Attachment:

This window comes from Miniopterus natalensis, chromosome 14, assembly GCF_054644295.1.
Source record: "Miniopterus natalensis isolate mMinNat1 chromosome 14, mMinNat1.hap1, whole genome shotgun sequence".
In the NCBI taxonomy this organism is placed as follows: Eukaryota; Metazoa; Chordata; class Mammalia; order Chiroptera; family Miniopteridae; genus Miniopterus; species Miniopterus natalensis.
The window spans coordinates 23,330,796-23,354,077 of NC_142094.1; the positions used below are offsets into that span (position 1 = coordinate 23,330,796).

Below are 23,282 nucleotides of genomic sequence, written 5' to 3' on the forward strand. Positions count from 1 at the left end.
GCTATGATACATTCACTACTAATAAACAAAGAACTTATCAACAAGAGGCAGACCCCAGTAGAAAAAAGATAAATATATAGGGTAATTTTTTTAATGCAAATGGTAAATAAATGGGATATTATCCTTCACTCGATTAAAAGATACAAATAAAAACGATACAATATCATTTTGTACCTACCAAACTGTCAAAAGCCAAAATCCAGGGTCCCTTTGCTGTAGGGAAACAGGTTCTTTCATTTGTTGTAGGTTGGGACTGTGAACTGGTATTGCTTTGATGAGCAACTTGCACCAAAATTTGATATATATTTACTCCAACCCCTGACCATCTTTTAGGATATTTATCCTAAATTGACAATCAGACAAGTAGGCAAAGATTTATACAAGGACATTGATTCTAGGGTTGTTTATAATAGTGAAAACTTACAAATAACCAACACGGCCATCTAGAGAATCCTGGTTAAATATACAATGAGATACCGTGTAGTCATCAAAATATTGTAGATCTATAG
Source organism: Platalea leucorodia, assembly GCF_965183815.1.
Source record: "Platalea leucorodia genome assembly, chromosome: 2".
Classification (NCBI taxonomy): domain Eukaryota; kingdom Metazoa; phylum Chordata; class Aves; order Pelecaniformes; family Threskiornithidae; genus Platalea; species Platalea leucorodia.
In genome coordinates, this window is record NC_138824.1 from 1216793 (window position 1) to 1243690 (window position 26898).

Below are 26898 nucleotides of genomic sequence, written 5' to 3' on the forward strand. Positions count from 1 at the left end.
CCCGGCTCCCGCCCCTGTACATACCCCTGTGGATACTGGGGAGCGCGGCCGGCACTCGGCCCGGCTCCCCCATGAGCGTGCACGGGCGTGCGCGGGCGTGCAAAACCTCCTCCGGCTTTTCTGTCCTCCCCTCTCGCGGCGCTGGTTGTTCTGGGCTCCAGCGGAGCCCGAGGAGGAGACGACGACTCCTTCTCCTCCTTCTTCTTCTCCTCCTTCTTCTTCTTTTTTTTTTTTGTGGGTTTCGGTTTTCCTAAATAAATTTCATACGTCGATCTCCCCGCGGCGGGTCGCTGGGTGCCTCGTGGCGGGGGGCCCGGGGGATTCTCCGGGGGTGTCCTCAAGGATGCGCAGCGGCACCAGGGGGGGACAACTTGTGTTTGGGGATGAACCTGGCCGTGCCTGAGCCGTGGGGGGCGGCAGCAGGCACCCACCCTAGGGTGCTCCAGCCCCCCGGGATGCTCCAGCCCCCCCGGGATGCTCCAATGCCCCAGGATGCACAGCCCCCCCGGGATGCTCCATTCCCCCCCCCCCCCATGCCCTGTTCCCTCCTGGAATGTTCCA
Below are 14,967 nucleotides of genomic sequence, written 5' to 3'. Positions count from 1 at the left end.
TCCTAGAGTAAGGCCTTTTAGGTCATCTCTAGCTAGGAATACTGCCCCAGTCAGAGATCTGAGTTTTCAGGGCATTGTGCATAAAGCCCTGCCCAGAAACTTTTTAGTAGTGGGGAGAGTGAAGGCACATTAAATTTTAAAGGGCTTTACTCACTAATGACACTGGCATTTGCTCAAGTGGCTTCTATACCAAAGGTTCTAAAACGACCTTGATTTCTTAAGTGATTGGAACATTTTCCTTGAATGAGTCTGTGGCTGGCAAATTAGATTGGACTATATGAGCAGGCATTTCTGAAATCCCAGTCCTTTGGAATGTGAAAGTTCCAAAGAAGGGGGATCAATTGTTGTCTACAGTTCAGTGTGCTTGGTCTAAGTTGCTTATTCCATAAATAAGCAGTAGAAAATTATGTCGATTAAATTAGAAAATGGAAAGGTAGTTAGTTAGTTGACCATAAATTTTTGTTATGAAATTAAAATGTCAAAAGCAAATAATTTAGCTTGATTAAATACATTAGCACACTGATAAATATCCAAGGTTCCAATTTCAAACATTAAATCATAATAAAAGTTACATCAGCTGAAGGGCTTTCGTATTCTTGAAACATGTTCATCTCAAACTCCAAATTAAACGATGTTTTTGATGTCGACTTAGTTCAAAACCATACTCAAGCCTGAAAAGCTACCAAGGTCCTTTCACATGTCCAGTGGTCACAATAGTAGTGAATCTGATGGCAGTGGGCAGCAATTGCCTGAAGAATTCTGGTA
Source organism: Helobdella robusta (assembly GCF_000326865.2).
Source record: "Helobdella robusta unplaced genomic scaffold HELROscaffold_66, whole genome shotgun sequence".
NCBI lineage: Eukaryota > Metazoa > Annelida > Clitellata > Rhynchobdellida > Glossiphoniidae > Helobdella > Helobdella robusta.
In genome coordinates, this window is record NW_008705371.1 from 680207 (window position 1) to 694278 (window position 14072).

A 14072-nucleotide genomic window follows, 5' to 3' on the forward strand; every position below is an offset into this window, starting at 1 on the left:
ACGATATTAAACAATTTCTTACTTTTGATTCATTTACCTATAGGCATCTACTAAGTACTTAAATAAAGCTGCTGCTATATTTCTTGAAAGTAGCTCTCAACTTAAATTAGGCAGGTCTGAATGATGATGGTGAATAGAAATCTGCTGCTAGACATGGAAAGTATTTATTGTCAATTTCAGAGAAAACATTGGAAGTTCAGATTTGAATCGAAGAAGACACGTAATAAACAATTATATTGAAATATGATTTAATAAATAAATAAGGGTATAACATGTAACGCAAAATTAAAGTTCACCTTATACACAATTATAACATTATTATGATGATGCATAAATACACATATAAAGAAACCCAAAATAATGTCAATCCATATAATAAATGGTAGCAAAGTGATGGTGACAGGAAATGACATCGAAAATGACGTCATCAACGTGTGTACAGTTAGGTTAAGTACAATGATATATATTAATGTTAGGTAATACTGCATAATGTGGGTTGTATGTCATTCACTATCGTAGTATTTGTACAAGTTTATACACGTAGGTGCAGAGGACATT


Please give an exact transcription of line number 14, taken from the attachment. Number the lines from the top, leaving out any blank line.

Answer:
TCCTAGAGTAAGGCCTTTTAGGTCATCTCTAGCTAGGAATACTGCCCCAGTCAGAGATCTGAGTTTTCAGGGCATTGTGCATAAAGCCCTGCCCAGAAACTTTTTAGTAGTGGGGAGAGTGAAGGCACATTAAATTTTAAAGGGCTTTACTCACTAATGACACTGGCATTTGCTCAAGTGGCTTCTATACCAAAGGTTCTAAAACGACCTTGATTTCTTAAGTGATTGGAACATTTTCCTTGAATGAGTCTGTGGCTGGCAAATTAGATTGGACTATATGAGCAGGCATTTCTGAAATCCCAGTCCTTTGGAATGTGAAAGTTCCAAAGAAGGGGGATCAATTGTTGTCTACAGTTCAGTGTGCTTGGTCTAAGTTGCTTATTCCATAAATAAGCAGTAGAAAATTATGTCGATTAAATTAGAAAATGGAAAGGTAGTTAGTTAGTTGACCATAAATTTTTGTTATGAAATTAAAATGTCAAAAGCAAATAATTTAGCTTGATTAAATACATTAGCACACTGATAAATATCCAAGGTTCCAATTTCAAACATTAAATCATAATAAAAGTTACATCAGCTGAAGGGCTTTCGTATTCTTGAAACATGTTCATCTCAAACTCCAAATTAAACGATGTTTTTGATGTCGACTTAGTTCAAAACCATACTCAAGCCTGAAAAGCTACCAAGGTCCTTTCACATGTCCAGTGGTCACAATAGTAGTGAATCTGATGGCAGTGGGCAGCAATTGCCTGAAGAATTCTGGTA